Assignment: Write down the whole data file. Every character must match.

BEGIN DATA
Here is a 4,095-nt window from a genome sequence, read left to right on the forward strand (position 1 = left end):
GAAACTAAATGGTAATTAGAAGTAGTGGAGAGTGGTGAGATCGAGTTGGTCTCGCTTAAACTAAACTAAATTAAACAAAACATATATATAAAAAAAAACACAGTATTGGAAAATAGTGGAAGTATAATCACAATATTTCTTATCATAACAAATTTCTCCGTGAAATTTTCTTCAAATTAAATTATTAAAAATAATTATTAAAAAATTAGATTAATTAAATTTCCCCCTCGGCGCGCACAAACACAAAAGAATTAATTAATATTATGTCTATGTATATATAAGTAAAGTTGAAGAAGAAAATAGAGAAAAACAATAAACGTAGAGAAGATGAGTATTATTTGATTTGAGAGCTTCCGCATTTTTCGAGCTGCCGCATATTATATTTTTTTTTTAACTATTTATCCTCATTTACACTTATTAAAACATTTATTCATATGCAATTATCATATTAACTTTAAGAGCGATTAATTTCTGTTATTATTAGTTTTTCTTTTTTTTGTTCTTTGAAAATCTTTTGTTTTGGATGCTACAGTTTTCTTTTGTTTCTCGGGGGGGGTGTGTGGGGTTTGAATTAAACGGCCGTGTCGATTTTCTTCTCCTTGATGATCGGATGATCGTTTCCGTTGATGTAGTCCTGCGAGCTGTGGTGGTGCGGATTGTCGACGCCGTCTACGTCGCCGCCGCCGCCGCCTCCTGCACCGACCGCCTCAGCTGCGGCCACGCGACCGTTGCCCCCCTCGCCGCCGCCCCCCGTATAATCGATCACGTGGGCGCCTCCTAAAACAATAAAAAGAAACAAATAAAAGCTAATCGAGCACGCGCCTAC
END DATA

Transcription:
Here is a 4,095-nt window from a genome sequence, read left to right on the forward strand (position 1 = left end):
GAAACTAAATGGTAATTAGAAGTAGTGGAGAGTGGTGAGATCGAGTTGGTCTCGCTTAAACTAAACTAAATTAAACAAAACATATATATAAAAAAAAACACAGTATTGGAAAATAGTGGAAGTATAATCACAATATTTCTTATCATAACAAATTTCTCCGTGAAATTTTCTTCAAATTAAATTATTAAAAATAATTATTAAAAAATTAGATTAATTAAATTTCCCCCTCGGCGCGCACAAACACAAAAGAATTAATTAATATTATGTCTATGTATATATAAGTAAAGTTGAAGAAGAAAATAGAGAAAAACAATAAACGTAGAGAAGATGAGTATTATTTGATTTGAGAGCTTCCGCATTTTTCGAGCTGCCGCATATTATATTTTTTTTTTAACTATTTATCCTCATTTACACTTATTAAAACATTTATTCATATGCAATTATCATATTAACTTTAAGAGCGATTAATTTCTGTTATTATTAGTTTTTCTTTTTTTTGTTCTTTGAAAATCTTTTGTTTTGGATGCTACAGTTTTCTTTTGTTTCTCGGGGGGGGTGTGTGGGGTTTGAATTAAACGGCCGTGTCGATTTTCTTCTCCTTGATGATCGGATGATCGTTTCCGTTGATGTAGTCCTGCGAGCTGTGGTGGTGCGGATTGTCGACGCCGTCTACGTCGCCGCCGCCGCCGCCTCCTGCACCGACCGCCTCAGCTGCGGCCACGCGACCGTTGCCCCCCTCGCCGCCGCCCCCCGTATAATCGATCACGTGGGCGCCTCCTAAAACAATAAAAAGAAACAAATAAAAGCTAATCGAGCACGCGCCTAC